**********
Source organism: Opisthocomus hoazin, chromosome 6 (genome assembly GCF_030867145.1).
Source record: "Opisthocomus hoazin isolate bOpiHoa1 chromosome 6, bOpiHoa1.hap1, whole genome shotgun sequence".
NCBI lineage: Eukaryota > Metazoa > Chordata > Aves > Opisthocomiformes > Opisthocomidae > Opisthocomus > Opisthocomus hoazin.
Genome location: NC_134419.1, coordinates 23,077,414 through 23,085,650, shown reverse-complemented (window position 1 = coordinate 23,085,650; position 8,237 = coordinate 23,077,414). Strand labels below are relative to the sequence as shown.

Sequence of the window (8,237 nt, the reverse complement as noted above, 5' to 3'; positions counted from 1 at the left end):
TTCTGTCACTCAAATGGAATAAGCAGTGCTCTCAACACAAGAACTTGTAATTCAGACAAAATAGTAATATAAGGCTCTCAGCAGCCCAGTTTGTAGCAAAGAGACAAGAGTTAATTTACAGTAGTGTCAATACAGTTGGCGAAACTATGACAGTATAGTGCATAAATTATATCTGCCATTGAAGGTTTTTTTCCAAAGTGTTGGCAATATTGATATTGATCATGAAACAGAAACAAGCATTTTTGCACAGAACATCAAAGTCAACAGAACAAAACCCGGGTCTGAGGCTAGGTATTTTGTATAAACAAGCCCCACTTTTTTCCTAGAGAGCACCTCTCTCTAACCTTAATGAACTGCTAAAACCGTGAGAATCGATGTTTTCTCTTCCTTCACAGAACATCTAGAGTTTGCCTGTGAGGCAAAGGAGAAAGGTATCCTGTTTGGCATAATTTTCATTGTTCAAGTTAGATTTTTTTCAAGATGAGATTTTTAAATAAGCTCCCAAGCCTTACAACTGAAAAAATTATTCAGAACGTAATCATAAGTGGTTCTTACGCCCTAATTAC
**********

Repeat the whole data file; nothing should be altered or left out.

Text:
Source organism: Opisthocomus hoazin, chromosome 6 (genome assembly GCF_030867145.1).
Source record: "Opisthocomus hoazin isolate bOpiHoa1 chromosome 6, bOpiHoa1.hap1, whole genome shotgun sequence".
NCBI lineage: Eukaryota > Metazoa > Chordata > Aves > Opisthocomiformes > Opisthocomidae > Opisthocomus > Opisthocomus hoazin.
Genome location: NC_134419.1, coordinates 23,077,414 through 23,085,650, shown reverse-complemented (window position 1 = coordinate 23,085,650; position 8,237 = coordinate 23,077,414). Strand labels below are relative to the sequence as shown.

Sequence of the window (8,237 nt, the reverse complement as noted above, 5' to 3'; positions counted from 1 at the left end):
TTCTGTCACTCAAATGGAATAAGCAGTGCTCTCAACACAAGAACTTGTAATTCAGACAAAATAGTAATATAAGGCTCTCAGCAGCCCAGTTTGTAGCAAAGAGACAAGAGTTAATTTACAGTAGTGTCAATACAGTTGGCGAAACTATGACAGTATAGTGCATAAATTATATCTGCCATTGAAGGTTTTTTTCCAAAGTGTTGGCAATATTGATATTGATCATGAAACAGAAACAAGCATTTTTGCACAGAACATCAAAGTCAACAGAACAAAACCCGGGTCTGAGGCTAGGTATTTTGTATAAACAAGCCCCACTTTTTTCCTAGAGAGCACCTCTCTCTAACCTTAATGAACTGCTAAAACCGTGAGAATCGATGTTTTCTCTTCCTTCACAGAACATCTAGAGTTTGCCTGTGAGGCAAAGGAGAAAGGTATCCTGTTTGGCATAATTTTCATTGTTCAAGTTAGATTTTTTTCAAGATGAGATTTTTAAATAAGCTCCCAAGCCTTACAACTGAAAAAATTATTCAGAACGTAATCATAAGTGGTTCTTACGCCCTAATTAC